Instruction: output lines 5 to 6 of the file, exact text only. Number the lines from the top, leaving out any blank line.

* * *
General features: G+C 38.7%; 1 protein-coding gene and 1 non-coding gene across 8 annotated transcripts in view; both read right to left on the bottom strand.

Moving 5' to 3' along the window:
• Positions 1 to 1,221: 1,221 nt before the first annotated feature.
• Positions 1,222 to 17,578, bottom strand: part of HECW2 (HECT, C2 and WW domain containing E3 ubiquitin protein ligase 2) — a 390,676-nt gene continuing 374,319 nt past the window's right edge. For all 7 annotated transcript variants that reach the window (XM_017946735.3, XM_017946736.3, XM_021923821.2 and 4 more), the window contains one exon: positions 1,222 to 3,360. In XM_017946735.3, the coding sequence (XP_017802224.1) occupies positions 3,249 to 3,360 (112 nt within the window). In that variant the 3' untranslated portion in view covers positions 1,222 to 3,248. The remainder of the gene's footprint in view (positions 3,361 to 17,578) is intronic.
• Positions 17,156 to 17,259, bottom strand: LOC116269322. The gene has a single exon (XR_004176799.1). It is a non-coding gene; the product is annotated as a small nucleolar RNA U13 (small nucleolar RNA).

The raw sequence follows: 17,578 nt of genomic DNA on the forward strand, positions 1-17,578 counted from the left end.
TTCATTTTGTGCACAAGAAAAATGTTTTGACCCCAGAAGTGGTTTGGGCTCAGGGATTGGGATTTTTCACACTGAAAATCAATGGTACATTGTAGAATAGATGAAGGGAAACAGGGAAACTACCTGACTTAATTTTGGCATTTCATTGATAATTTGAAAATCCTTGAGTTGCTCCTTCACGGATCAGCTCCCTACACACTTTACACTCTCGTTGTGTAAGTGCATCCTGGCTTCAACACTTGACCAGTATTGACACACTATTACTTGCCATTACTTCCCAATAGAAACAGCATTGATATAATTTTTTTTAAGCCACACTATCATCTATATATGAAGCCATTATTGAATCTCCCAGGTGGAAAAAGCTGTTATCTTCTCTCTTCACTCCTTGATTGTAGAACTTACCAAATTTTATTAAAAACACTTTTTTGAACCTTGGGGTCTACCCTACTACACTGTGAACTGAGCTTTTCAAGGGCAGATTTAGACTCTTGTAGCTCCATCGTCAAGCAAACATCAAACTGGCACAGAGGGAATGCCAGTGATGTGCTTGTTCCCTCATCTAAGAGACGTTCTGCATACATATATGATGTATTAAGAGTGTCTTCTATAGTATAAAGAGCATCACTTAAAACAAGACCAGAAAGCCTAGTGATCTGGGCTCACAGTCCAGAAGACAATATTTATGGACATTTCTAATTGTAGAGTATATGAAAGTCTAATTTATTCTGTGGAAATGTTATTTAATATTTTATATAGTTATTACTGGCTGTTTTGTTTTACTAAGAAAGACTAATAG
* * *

• Positions 17,156 to 17,259, bottom strand: LOC116269322. The gene has a single exon (XR_004176799.1). It is a non-coding gene; the product is annotated as a small nucleolar RNA U13 (small nucleolar RNA).

The raw sequence follows: 17,578 nt of genomic DNA on the forward strand, positions 1-17,578 counted from the left end.